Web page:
Flexed-arm hang out, pull-ups in

LCpl Katelyn M. Hunter conducts pull-ups during an initial assessment at Camp Foster Dec. 12. Hunter is a combat photographer with combat camera, G-3/5, operations and training, Marine Corps Base Camp Butler, Marine Corps Installations Pacific. Photo by Pfc Kasey Peacock

The Commandant of the Marine Corps Gen. James F. Amos announced Nov. 27 that all female Marines will perform pull-ups as a part of their physical fitness tests beginning Jan. 1, 2014.

A transition period will begin Jan. 1, 2013 to allow female Marines an adjustment period for the new requirement.

The flexed-arm hang will remain in place for initial testing for female Marine recruits and officer candidates until January 2014 when they will have to perform pull-ups to graduate.

The battalion commander and sergeant major of Headquarters and Service Battalion, Marine Corps Base Camp Butler, Marine Corps Installations Pacific, held an initial pull-up assessment for all female Marines with the battalion.

The goal was to educate female Marines and their leaders on the 2013 training plan targeting pull-up development, according to Col Katherine J. Estes, the battalion's commanding officer.

"I have had to adapt to many changes in the Marine Corps," said Estes. "As Marines we have to continuously work every day to earn our eagle, globe and anchor, and this is another opportunity for us to do that."

The commandant also directed the commanding general of Training and Education Command to create a website with workout routines specifically for female Marines to adjust to the changes.

"I think this is a great implementation that will make things fairer between male and female Marines across the board," said LCpl Katelyn M. Hunter, a combat photographer with combat camera, G-3/5, operations and training, MCB Camp Butler, MCIPAC. "Females have to stray away from the ‘I can't' mindset when it comes to pull-ups. With consistency and the ability to push yourself, the new implementation should be a good challenge that females can conquer."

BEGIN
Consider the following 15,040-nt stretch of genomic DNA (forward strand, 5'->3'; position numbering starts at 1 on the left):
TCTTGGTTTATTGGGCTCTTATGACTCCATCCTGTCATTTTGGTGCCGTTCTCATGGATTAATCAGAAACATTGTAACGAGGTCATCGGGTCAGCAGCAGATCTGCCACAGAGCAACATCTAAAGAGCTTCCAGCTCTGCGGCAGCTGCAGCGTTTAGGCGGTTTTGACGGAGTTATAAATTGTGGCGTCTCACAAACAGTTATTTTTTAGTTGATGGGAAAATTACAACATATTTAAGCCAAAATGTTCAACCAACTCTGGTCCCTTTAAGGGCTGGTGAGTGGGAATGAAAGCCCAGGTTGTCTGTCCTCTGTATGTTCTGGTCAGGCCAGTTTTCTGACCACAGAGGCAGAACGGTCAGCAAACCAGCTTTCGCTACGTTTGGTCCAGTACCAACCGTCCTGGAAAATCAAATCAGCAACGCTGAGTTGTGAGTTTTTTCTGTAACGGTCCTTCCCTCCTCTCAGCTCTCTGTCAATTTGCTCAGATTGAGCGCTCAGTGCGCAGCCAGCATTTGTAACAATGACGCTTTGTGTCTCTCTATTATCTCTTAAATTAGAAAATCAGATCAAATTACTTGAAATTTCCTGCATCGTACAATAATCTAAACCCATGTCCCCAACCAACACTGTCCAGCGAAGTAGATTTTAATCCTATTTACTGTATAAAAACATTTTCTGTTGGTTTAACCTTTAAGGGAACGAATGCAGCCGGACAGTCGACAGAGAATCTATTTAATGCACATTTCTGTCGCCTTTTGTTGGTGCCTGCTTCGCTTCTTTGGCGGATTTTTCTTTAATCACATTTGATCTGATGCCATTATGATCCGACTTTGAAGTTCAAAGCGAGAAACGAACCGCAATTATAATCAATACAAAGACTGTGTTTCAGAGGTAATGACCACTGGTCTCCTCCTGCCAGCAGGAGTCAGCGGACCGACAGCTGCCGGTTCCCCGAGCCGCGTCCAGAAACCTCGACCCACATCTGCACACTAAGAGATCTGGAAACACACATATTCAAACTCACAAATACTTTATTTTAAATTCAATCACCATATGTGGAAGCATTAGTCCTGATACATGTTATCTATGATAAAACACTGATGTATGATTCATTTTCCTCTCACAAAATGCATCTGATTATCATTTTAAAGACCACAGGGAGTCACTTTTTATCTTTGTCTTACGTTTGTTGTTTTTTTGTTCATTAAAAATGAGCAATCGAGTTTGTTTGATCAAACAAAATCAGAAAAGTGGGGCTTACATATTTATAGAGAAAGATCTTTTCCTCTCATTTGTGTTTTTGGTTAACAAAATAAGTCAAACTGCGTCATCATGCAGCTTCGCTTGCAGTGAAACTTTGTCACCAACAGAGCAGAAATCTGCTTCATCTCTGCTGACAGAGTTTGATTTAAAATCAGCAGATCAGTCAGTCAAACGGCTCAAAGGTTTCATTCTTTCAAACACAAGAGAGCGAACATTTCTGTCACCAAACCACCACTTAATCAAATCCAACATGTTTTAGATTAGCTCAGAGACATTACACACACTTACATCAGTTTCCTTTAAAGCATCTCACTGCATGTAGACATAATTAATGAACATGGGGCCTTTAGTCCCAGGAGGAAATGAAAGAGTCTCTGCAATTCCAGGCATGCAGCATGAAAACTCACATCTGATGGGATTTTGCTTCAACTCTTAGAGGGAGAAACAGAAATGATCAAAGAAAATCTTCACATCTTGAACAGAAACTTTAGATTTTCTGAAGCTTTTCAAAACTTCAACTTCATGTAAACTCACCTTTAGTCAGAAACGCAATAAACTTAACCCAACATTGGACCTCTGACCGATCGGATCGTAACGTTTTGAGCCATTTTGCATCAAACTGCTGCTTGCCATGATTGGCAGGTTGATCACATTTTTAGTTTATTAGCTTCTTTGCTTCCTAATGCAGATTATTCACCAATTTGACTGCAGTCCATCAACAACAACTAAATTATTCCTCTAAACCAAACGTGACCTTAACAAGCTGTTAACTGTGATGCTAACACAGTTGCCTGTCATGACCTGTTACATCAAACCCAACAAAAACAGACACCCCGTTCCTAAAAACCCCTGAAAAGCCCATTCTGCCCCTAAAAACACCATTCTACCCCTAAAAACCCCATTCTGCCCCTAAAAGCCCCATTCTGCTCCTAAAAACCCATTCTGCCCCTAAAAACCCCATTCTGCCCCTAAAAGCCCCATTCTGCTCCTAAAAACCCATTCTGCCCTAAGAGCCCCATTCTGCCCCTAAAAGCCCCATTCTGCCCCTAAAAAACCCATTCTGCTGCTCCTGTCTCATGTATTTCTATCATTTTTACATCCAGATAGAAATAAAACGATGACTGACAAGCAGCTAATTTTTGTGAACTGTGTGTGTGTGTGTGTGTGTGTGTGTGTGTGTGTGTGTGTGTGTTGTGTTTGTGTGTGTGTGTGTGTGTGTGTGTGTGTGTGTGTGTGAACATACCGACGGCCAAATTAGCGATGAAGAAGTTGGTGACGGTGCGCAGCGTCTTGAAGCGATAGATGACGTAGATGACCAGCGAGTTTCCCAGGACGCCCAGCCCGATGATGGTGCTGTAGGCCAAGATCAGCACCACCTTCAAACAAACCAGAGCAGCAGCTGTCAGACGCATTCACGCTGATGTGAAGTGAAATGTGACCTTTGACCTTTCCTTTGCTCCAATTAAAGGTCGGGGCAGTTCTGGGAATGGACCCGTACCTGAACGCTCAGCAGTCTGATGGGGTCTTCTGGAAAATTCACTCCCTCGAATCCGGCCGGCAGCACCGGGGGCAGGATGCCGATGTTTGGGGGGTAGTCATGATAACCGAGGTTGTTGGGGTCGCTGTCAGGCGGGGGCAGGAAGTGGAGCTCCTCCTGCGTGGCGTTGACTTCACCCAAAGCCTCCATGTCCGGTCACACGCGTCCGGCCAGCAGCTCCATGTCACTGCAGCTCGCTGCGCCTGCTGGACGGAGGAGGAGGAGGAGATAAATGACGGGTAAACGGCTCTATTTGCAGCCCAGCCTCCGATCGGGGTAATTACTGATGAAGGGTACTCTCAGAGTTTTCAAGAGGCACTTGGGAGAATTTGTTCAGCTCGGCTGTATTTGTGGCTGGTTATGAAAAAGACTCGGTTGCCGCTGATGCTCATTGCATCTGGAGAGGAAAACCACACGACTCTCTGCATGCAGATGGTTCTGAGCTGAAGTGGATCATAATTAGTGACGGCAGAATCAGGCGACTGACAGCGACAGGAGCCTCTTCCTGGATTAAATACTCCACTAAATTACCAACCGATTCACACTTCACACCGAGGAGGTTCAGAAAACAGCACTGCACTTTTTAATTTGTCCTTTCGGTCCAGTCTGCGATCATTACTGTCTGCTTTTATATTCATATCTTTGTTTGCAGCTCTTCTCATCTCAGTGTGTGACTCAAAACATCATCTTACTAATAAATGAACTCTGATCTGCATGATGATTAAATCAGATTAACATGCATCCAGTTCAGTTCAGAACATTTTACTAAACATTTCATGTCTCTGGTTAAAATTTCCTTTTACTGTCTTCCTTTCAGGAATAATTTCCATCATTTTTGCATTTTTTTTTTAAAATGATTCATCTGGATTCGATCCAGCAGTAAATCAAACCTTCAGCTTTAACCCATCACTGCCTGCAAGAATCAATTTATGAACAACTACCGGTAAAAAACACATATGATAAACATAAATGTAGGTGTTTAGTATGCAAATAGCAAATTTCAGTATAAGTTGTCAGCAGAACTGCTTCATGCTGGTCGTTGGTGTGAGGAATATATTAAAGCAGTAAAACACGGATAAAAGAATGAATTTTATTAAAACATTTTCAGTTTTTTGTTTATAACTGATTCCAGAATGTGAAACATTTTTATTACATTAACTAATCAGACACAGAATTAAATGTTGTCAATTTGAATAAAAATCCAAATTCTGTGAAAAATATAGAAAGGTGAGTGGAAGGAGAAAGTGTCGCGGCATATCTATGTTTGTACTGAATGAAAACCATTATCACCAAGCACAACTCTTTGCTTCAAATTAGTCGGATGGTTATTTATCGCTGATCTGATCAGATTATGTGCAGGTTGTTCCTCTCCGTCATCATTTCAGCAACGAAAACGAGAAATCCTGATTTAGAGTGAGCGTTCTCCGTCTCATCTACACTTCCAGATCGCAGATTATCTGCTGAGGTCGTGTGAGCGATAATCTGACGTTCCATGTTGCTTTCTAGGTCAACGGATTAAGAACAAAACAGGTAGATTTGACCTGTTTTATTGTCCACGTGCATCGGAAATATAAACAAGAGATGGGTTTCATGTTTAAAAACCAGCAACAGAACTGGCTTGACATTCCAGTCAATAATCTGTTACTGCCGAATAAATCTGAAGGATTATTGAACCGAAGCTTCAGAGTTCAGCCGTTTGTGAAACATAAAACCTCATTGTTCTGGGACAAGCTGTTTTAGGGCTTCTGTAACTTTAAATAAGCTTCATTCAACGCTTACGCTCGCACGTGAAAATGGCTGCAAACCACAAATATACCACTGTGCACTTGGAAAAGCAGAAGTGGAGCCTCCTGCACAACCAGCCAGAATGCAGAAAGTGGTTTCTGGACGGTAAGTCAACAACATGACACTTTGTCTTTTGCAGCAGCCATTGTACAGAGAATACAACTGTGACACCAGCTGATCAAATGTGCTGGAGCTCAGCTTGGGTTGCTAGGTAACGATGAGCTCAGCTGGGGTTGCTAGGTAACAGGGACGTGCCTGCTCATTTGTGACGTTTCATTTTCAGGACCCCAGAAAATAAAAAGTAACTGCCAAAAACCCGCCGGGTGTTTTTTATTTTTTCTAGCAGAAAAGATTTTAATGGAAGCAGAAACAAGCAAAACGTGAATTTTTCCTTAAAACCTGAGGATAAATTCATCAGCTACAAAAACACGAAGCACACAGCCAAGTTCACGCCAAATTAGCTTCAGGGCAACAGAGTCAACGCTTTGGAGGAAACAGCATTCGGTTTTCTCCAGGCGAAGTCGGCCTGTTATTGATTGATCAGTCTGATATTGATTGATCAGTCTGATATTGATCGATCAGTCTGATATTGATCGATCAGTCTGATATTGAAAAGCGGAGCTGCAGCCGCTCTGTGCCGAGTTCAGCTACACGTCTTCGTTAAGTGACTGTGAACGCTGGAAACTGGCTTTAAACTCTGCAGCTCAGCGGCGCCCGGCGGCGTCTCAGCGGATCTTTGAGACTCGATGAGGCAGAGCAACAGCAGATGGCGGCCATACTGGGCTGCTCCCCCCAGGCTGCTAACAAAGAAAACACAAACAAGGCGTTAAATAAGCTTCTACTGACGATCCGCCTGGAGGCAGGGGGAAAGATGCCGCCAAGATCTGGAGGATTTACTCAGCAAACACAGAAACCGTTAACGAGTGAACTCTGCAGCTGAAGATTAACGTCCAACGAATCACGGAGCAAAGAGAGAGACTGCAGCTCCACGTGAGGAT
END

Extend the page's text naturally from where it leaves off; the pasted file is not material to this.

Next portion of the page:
To pass this portion of the PFT, female Marines will need to complete a minimum of three dead-hang pull-ups or maximum of eight for a perfect score. Currently males must also do a minimum of three pull-ups, but are required to complete 20 repetitions for a perfect score.

"Females need to realize we all have to start somewhere, and we have more than enough time to prepare for this," said Cpl Ada P. Canizaleztejada, an administrative specialist with the battalion.

"About a year ago, I was only doing two pull-ups. I began weightlifting and targeting specific muscles beneficial for doing pull-ups, and now I can do nine."

The point system for the new changes will be three pull-ups for 40 points, four pull-ups for 65, five pull-ups for 75, six pull-ups for 85, seven pull-ups for 95 and eight pull-ups for 100.

"As Marines, we rise to any occasion," said 1stLt Ericka A. Hansen, the installation law attorney, MCIPAC. "I have complete confidence that the female Marines will do exactly that."


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